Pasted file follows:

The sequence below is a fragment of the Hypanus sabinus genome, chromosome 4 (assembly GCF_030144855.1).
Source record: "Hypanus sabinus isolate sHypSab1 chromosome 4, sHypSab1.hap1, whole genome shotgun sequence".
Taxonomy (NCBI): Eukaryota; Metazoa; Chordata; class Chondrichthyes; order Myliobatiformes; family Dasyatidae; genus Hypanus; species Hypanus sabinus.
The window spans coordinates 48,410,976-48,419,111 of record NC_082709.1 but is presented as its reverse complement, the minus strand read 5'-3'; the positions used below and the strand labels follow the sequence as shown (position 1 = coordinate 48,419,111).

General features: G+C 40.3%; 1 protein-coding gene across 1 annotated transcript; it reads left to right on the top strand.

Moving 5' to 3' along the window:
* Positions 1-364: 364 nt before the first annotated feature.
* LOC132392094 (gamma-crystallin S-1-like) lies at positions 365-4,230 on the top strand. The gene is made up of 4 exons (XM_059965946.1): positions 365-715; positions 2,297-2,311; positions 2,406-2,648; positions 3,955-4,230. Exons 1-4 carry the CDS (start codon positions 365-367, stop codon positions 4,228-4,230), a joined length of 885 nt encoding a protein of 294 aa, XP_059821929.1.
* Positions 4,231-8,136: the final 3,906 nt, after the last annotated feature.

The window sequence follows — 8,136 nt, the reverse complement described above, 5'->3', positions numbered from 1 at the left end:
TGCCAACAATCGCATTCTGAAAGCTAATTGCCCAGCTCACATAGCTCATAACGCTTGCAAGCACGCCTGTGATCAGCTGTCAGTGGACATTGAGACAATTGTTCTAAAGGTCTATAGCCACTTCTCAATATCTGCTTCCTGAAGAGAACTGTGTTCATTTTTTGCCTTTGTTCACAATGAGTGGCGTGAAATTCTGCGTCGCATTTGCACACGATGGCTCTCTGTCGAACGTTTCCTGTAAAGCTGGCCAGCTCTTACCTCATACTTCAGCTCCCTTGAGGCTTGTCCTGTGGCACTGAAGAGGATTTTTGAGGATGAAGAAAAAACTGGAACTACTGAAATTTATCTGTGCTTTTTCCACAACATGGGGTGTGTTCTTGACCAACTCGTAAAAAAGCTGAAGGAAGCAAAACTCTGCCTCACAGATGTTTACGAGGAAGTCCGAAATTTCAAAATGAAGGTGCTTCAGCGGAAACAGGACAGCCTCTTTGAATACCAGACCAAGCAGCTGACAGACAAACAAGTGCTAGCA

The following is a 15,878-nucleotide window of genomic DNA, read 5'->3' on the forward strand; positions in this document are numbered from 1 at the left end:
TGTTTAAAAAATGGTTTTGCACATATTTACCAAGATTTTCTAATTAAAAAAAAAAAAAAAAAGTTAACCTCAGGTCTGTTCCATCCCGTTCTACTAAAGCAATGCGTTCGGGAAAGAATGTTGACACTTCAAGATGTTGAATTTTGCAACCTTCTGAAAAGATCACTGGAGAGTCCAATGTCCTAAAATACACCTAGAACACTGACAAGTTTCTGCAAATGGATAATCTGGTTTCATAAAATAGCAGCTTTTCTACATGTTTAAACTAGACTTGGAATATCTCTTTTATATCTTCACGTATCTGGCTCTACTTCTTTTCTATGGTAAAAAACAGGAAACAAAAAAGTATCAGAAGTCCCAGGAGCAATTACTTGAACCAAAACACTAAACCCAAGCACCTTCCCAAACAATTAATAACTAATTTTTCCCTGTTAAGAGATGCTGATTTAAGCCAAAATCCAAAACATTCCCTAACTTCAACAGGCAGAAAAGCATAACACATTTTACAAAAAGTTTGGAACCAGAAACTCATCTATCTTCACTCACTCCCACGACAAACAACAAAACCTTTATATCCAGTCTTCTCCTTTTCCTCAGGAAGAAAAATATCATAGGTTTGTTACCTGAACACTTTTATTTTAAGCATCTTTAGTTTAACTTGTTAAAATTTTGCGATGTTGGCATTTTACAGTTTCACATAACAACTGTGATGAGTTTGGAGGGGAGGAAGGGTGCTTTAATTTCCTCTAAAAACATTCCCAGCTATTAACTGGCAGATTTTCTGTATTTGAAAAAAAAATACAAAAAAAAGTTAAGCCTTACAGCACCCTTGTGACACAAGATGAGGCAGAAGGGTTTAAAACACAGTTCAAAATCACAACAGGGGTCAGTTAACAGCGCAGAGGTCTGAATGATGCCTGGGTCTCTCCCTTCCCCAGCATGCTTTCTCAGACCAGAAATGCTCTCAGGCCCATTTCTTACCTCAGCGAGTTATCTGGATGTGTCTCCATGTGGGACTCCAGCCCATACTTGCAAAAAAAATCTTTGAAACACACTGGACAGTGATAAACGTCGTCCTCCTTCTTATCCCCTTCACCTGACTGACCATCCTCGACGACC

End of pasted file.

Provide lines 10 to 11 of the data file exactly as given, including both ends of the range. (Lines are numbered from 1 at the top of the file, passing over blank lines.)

The window sequence follows — 8,136 nt, the reverse complement described above, 5'->3', positions numbered from 1 at the left end:
TGCCAACAATCGCATTCTGAAAGCTAATTGCCCAGCTCACATAGCTCATAACGCTTGCAAGCACGCCTGTGATCAGCTGTCAGTGGACATTGAGACAATTGTTCTAAAGGTCTATAGCCACTTCTCAATATCTGCTTCCTGAAGAGAACTGTGTTCATTTTTTGCCTTTGTTCACAATGAGTGGCGTGAAATTCTGCGTCGCATTTGCACACGATGGCTCTCTGTCGAACGTTTCCTGTAAAGCTGGCCAGCTCTTACCTCATACTTCAGCTCCCTTGAGGCTTGTCCTGTGGCACTGAAGAGGATTTTTGAGGATGAAGAAAAAACTGGAACTACTGAAATTTATCTGTGCTTTTTCCACAACATGGGGTGTGTTCTTGACCAACTCGTAAAAAAGCTGAAGGAAGCAAAACTCTGCCTCACAGATGTTTACGAGGAAGTCCGAAATTTCAAAATGAAGGTGCTTCAGCGGAAACAGGACAGCCTCTTTGAATACCAGACCAAGCAGCTGACAGACAAACAAGTGCTAGCA